IN THEORY, the general elections are still seven months away. In practice, it could be a lot closer. That is why as the 14th Lok Sabha assembles after a rather long break this week, speculation mounts whether the House will meet for the full four weeks as scheduled; and more crucially, whether this will be its last session? But such questions, instead of throwing answers, trigger more questions. Has the Congress, for example, decided to go in for early elections ignoring the views of its allies? If so, is it because the party is confident that early elections will yield better results? Only Sonia Gandhi and Rahul Gandhi have a clue about all this, and they won’t tell. But if this is destined to be the last session of this House, I am certain it will not go on till November 21 as scheduled because I have reason to believe that the Opposition will not allow the session to continue even for a week. This could put the government in a bit of a tight spot.
With its majority in doubt after the expulsions of many cross voters on the nuclear deal debate, Prime Minister Manmohan Singh may not want sleaze tainting his government in another trial of strength. So he is more likely to seek a vote on account and get the House to approve supplementary demands involving additional expenditure of about Rs 1,00,000 crore and then dissolve the House.
What’s behind this new line of thinking is a lurking fear in the establishment that just as they did in July, the left and the right will join hands to attack the government on national security, communal violence, inflation and the nuclear deal et al. Both Sonia and Singh firmly believe that, with a little bit of help from a mostly embedded media, they can squarely beat the Opposition outside Parliament; it is the fight within Parliament they don’t have a stomach for. Most of the allies like the DMK and the RJD are not quite sure of their poll prospects and would want to remain in power till as long as they can. Only Sharad Pawar backs the “ early elections” line of Sonia and Singh. Ironic because Sharad feels the NCP can do better than the Congress in Maharashtra.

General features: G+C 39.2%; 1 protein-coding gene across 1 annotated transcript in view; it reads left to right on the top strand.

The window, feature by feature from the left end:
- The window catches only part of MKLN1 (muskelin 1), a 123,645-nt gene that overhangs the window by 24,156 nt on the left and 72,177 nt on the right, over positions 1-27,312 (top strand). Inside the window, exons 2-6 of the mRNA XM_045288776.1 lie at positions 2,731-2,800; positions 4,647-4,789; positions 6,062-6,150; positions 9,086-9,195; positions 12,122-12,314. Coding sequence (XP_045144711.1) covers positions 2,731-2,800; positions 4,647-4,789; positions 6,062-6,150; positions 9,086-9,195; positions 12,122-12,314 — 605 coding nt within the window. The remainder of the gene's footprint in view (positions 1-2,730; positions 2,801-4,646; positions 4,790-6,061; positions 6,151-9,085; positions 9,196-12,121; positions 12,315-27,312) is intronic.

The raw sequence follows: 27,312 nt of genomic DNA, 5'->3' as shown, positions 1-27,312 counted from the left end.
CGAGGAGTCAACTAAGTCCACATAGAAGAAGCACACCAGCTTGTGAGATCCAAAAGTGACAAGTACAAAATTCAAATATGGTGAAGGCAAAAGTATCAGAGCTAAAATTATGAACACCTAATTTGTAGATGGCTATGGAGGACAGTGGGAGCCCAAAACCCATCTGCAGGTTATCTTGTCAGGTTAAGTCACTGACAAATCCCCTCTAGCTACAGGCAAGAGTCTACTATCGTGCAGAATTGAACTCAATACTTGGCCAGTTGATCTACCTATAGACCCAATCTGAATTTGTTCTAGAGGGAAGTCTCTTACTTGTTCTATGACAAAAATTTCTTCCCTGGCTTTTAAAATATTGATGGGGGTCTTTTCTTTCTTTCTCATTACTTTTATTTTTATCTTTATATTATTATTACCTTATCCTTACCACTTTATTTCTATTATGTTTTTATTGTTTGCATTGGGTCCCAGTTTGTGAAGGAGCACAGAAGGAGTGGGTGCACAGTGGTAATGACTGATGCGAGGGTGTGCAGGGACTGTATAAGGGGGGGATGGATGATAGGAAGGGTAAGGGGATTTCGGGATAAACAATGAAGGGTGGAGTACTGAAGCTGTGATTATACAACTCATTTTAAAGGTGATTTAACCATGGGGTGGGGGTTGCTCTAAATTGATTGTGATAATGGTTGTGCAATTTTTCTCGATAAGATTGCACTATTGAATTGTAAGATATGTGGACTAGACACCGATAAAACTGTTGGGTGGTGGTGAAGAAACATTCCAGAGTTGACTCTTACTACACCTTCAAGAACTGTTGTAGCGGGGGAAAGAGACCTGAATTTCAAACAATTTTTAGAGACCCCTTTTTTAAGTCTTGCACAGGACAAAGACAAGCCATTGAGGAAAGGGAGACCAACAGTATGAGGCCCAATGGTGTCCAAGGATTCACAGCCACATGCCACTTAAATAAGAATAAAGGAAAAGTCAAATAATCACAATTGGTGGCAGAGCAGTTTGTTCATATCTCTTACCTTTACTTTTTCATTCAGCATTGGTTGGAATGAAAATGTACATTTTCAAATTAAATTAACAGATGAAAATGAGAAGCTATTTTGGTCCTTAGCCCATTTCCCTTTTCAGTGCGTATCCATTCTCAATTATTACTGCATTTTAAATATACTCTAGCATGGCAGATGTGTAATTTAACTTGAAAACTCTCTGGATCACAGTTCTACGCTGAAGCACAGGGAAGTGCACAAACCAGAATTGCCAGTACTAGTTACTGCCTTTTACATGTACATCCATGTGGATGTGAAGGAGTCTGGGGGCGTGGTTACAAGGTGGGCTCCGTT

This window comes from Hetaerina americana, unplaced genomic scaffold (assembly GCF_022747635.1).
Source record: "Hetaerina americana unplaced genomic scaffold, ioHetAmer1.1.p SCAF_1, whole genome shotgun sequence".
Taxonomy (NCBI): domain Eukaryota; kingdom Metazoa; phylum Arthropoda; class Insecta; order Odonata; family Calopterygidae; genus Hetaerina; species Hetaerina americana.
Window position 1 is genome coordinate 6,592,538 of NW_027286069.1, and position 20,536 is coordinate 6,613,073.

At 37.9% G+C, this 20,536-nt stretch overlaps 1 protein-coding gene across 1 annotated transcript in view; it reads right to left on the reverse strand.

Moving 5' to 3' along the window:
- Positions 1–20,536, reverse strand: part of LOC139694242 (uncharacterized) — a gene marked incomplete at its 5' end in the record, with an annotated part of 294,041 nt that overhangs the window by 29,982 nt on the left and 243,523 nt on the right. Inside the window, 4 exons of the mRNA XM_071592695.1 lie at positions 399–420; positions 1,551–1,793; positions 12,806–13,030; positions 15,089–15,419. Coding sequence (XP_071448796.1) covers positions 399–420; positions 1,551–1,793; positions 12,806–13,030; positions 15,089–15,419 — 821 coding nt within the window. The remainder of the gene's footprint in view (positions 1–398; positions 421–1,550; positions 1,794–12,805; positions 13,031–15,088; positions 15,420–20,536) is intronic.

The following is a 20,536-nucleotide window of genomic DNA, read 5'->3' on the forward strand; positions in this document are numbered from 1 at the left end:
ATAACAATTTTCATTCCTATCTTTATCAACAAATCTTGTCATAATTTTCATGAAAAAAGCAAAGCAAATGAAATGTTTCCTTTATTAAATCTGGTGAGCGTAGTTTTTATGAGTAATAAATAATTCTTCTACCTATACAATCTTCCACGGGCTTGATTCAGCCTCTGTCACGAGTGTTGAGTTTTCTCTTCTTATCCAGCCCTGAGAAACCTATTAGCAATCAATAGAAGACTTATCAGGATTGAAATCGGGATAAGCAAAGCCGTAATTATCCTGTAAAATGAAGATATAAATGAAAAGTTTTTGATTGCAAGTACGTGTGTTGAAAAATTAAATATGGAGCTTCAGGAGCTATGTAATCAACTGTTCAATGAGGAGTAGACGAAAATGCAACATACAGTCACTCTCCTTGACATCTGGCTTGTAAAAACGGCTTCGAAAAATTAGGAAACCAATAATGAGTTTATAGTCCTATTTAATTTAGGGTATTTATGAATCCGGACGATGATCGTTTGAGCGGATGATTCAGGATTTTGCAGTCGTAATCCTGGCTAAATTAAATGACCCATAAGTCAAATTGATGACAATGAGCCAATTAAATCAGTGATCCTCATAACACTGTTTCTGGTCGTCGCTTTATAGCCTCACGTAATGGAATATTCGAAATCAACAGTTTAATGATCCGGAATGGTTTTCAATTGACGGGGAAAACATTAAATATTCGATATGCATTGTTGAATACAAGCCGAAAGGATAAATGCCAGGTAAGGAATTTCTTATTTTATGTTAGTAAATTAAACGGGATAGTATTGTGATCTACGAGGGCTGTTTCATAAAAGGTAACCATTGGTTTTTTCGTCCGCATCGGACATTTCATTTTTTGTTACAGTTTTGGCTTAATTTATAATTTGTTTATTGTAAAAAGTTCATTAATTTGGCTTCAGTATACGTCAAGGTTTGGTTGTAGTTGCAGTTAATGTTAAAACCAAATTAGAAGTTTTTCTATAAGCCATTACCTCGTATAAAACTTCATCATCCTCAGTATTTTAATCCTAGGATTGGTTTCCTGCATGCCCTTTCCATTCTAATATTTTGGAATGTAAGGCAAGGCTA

Sonia and Singh are expected to soon meet M Karunanidhi and Lalu Yadav to allay their worries about early polls but most leaders have pulled out political calculators to work out the electoral arithmetic. The primary question now is: will the combined tally of its allies be more than that of the Congress? At present the Congress has 150 MPs, more than the rest of the entire UPA which has 115. I am reliably told that a powerful group consisting of Whispers in corridor Singh: Early polls? Mulayam Singh Yadav, Lalu, Ram Vilas Paswan and couple of other leaders are working on a strategy — that includes seat sharing pacts — that would see the allies getting more seats than the Congress.
Once that plan is in place, they won’t mind an early election after forcing Congress to announce Singh as the prime ministerial candidate of the UPA and settling key portfolios even before the first vote is cast. But will Sonia and the Congress want to deal with another power centre within the UPA? The conduct, smooth or chaotic, of the impending Parliament will give us the answers to these and many other questions.